CYP2C9 and UGT1A6 genotypes modulate the protective effect of aspirin on colon adenoma risk.Cancer Res. 2001 May 01; 61(9):3566-9.CR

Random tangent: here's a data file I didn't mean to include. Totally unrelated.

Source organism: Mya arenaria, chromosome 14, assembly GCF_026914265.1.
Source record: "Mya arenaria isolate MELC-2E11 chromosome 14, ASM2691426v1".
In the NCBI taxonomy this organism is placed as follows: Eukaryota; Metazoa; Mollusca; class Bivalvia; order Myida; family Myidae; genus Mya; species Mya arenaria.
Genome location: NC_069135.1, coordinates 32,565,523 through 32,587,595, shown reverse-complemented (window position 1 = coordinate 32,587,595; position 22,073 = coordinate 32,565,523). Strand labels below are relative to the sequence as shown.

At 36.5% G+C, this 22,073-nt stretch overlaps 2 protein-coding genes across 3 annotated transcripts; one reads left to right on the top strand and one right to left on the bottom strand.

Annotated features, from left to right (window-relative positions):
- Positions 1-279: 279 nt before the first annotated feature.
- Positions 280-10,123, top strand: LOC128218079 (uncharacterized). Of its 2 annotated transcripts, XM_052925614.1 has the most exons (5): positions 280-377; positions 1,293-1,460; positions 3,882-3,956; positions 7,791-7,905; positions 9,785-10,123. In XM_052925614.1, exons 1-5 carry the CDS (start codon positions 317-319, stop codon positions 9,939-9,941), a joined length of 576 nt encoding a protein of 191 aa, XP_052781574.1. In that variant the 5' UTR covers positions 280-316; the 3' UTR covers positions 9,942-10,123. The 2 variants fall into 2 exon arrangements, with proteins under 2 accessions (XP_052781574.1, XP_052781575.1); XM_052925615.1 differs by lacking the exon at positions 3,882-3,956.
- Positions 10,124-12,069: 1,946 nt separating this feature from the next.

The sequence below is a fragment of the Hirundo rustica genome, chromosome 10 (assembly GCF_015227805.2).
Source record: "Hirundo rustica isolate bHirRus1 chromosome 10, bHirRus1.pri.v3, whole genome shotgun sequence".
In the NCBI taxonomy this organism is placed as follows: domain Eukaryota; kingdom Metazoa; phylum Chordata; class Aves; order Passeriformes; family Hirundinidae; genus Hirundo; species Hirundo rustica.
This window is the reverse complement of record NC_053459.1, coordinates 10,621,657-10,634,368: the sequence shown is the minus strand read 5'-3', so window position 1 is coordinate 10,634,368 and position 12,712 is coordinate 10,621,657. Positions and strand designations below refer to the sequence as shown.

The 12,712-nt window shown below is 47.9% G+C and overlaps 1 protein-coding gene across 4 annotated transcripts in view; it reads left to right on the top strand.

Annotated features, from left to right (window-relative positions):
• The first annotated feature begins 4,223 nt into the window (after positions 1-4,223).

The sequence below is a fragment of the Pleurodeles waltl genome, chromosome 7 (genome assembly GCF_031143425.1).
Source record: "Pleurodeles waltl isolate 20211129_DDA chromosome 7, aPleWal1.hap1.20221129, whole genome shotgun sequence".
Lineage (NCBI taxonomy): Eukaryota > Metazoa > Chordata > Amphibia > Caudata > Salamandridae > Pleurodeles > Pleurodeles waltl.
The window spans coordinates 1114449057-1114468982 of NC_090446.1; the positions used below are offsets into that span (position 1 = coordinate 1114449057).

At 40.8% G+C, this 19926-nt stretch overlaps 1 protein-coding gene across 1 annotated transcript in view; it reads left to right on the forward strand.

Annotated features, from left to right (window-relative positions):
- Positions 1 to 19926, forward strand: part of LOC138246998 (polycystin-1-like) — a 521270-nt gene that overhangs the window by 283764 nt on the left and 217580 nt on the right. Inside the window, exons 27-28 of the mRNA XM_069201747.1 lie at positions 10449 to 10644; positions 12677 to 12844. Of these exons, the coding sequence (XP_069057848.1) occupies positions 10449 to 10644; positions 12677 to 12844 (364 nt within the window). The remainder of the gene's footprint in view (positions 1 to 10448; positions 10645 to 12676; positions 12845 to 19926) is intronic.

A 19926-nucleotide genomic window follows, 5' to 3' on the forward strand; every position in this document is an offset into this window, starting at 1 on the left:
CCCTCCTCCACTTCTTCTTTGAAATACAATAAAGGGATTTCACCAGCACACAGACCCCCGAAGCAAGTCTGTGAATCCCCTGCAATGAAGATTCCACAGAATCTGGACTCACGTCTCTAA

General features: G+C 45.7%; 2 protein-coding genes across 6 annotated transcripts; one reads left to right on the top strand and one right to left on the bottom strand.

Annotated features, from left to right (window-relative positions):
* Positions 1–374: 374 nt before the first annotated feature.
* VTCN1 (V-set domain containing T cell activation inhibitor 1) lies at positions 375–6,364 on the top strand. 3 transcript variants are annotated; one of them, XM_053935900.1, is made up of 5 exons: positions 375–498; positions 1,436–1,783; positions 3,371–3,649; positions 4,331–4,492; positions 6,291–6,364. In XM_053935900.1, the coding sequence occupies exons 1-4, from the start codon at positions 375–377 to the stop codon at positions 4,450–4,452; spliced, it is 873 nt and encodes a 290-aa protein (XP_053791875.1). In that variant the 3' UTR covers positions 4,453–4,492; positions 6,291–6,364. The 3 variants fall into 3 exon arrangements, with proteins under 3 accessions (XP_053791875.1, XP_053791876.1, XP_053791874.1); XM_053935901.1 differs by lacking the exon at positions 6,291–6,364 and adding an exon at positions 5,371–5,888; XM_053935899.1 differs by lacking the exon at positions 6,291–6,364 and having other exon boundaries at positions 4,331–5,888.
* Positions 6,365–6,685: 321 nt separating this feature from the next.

Regular use of nonsteroidal anti-inflammatory drugs (NSAIDs) has a protective effect on the incidence of colon neoplasia. However, polymorphisms in NSAID-metabolizing enzymes may alter this effect. NSAIDs, particularly aspirin, are glucuronidated by UGT1A6 and some classes of NSAIDs are also metabolized by cytochrome P450 (CYP) 2C9. Both of these enzymes have slow-metabolizing, variant forms. We tested the hypothesis that the slow alleles of these enzymes can modify the inverse association between NSAIDs and colon neoplasia in the Minnesota Cancer Prevention Research Unit (CPRU) adenomatous polyp case-control study. CYP2C9 and UGT1A6 genotypes were determined for 474 adenoma cases and 563 controls. NSAID use was inversely associated with adenoma risk [odds ratio (OR), 0.63; 95% confidence interval (CI), 0.44-0.90 for aspirin; and OR, 0.50; 95% CI, 0.31-0.82 for nonaspirin NSAID]. However, this association was absent in aspirin users who carried the CYP2C9 variant alleles (OR, 0.88; 95% CI, 0.51-1.53) or who were homozygous wild-type UGT1A6 (OR, 0.86; 95% CI, 0.50-1.50). Carriers of both of these alleles who use aspirin were also not at reduced risk of adenomatous polyps (OR, 1.59; 95% CI, 0.68-3.73). The variants of these enzymes did not influence the association between nonaspirin NSAIDs and adenoma risk. These data indicate that the effectiveness of chemopreventive drugs can be modulated by the genotype of metabolizing enzymes.